“Gordo” zeroes in on the conditions migrant farmworkers faced in the 1970s from the point of view of a chubby kid with a taste for Mexican wrestling masks, uncertain of his own sexuality and what is expected of him from the demands of manhood. Cortez will discuss the book Thursday in a virtual conversation with Bookshop Santa Cruz.
Now in his mid-50s, writer Jaime Cortez has lived in many different places — Boston, Philadelphia, Japan. He spent more than a decade each in San Francisco and Oakland.
But today he lives just outside of Watsonville. Consider it a homecoming.
Cortez will be on hand Thursday in a virtual event sponsored by Bookshop Santa Cruz. The subject of the event is his new book of short stories, titled “Gordo,” a semi-autobiographical journey through life growing up in the farmworker camps of Monterey Bay.
Cortez’s 1970s-era childhood is neatly bisected into two locales — his earliest years with his family, living in a farmworker community near San Juan Bautista in neighboring San Benito County; and his pre-adolescent and teenage years in Watsonville, where his father worked on a chicken farm and his mother labored at the since-closed Green Giant processing plant.
“Gordo” draws from both settings to tell stories that otherwise touch on many of the universal themes of growing up — identity, belonging, family, sexuality.
“I’m not calling it a memoir,” said Cortez, who has published fiction, essays and drawings in a variety of venues, “but in many ways, that’s what it is. There are enough elements in there that I invented that I wouldn’t call it a memoir or autobiography. There’s some invention, but a lot of it is true experiences.”
Though his new book is a collection of discrete short stories, the title character serves as a kind of guiding presence throughout. Gordo — from the Spanish for “fat” — is a chubby kid with a taste for Mexican wrestling masks, uncertain of his own sexuality and what is expected of him from the demands of manhood. He struggles to fit in with his peer group and his family.
Cortez calls Gordo his “avatar” and says that he is “bright and inquisitive and observant, but also naive and doesn’t really understand why other kids act like they do and why his parents act the way they do.” Gordo is also “beginning to have stirrings of a kind of gay identity. But he doesn’t have a name for it yet. And there’s no role models and really no language around it except, you know, the insult of being called queer.”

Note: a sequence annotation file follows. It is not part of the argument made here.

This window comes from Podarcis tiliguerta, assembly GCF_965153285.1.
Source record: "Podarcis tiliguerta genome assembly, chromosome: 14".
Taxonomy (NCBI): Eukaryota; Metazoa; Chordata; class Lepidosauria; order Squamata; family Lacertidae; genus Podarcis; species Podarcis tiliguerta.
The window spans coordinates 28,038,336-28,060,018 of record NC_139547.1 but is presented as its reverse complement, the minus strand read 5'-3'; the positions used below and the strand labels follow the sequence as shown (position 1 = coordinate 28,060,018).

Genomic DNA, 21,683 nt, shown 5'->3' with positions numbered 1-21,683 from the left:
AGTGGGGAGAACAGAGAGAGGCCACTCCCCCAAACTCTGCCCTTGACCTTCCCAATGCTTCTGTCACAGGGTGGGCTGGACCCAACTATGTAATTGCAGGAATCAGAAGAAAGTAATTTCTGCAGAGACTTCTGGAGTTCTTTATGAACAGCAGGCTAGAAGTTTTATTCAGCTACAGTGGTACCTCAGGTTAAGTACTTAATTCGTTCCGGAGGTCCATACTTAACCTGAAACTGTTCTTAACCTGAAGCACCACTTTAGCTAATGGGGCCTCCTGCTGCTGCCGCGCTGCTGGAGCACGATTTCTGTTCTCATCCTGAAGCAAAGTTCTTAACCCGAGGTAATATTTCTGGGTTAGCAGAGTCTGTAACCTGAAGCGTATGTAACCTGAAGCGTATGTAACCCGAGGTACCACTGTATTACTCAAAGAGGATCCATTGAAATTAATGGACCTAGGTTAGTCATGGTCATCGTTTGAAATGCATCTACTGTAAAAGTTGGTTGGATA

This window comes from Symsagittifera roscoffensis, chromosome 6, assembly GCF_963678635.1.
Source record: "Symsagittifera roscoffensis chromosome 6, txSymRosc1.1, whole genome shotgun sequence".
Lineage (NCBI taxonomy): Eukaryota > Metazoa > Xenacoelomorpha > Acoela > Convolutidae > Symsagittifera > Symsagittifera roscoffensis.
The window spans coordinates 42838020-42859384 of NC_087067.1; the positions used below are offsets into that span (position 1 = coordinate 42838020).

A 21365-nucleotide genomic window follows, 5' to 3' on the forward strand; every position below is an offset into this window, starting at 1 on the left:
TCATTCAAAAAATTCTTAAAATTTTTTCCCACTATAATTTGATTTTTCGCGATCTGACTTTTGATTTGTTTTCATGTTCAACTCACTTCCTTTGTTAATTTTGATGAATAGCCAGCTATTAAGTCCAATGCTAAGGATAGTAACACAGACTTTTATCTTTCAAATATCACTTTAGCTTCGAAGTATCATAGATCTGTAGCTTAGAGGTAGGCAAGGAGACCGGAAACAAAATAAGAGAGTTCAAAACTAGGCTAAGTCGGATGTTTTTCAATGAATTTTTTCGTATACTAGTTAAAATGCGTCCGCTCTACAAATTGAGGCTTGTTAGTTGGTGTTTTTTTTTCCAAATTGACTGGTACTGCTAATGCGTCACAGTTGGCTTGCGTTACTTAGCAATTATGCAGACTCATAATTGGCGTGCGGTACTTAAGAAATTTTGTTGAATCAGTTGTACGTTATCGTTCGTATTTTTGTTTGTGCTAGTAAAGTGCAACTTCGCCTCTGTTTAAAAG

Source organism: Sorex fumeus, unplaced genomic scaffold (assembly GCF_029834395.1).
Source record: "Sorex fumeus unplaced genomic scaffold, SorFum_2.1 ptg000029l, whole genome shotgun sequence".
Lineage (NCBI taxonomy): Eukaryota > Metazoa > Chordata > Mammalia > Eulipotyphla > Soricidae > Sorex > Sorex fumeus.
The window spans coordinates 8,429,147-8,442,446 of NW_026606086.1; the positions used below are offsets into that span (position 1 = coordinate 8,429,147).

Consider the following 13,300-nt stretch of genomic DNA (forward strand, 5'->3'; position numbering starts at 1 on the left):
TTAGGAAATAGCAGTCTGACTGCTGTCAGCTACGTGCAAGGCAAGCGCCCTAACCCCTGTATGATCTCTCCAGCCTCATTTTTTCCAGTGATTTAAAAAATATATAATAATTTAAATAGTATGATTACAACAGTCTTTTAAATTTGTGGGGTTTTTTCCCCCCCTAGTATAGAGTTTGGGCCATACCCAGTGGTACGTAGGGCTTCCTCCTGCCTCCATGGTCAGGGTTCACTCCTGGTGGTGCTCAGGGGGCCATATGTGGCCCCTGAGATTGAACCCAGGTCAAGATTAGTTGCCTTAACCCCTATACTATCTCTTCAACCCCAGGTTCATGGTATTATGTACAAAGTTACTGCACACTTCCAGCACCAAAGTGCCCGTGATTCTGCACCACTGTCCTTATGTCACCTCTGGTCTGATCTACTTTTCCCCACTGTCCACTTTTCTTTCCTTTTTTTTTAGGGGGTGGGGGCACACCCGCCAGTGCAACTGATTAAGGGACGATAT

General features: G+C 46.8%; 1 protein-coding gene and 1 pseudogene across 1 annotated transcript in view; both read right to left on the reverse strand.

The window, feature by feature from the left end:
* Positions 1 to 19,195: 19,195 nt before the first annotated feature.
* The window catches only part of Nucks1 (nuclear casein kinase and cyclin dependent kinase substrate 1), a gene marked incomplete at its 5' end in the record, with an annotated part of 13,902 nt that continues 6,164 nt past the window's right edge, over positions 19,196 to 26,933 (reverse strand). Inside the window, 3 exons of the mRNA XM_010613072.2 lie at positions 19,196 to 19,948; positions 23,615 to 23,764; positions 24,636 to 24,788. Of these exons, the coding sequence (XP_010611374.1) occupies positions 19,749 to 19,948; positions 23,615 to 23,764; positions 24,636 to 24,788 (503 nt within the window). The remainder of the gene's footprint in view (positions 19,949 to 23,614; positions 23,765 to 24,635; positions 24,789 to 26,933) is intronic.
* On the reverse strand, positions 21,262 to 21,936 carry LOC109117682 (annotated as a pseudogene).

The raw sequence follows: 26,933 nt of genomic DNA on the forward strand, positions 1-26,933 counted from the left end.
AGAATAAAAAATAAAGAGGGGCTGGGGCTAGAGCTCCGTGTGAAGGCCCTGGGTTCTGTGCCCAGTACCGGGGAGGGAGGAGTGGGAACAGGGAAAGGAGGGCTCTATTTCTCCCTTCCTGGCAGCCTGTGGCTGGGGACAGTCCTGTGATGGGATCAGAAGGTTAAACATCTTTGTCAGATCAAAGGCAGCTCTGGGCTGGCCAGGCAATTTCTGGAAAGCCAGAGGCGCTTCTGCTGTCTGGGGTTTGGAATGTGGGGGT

The stories in “Gordo” are laden with a sense of place, from the migrant farm camps that supported entire communities of workers to the more industrialized experience of working factory jobs in Watsonville. But the book also works as a portrait of a specific time. Conditions and circumstances have changed in the farm camps over the decades, and “Gordo” zeroes in on what it was like 40 years ago.
One difference, said Cortez, was “where you would see children going to work in agricultural settings, which in the ’70s it was not at all uncommon that you would see children in the fields, especially at harvest time. It would be a very multigenerational kind of workplace and you would see grandparents, parents, and grandchildren at work together at harvest. So, in some ways, (the book) is a kind of historical accounting of how things used to be when at harvest, it was all hands on deck.”
Cortez’s young life shifted dramatically when his family moved from San Juan Bautista to Watsonville when he was in the third grade and his parents went from the fields to the factories. “My father moved on from the chicken farms and he worked in the flower nurseries back when Watsonville had a big, extended cut-flower industry,” Cortez said. “And then he worked for many years for Martinelli’s apple-cider company in Watsonville. And that was a very different kind of agricultural life than being under the sun doing that stoop labor.”
Young Jaime attended Linscott and Hall elementary schools before going on to Watsonville High. “I was excited that we had a house with an indoor toilet,” Cortez said of memories of first moving to Watsonville. “In the migrant farmworker camps, we have latrines and outhouses, and by that time I had been going to elementary school seeing that other people had indoor plumbing. I wanted indoor plumbing, too.”
Cortez said part of the reason he wrote “Gordo” was to give a kind of literary voice to a community often overlooked and underrepresented: “For those of us who live in the agricultural areas of California, the farmworkers are, on the one hand, hyper-visible. We drive by and see them at work every day. But at the same time, they’re kind of invisible because the understanding of what those lives are, and what that labor is like, is much more limited. So that felt like an interesting place to intervene as a writer and talk a little bit about, at least historically, what I remember of that setting and of that working life.”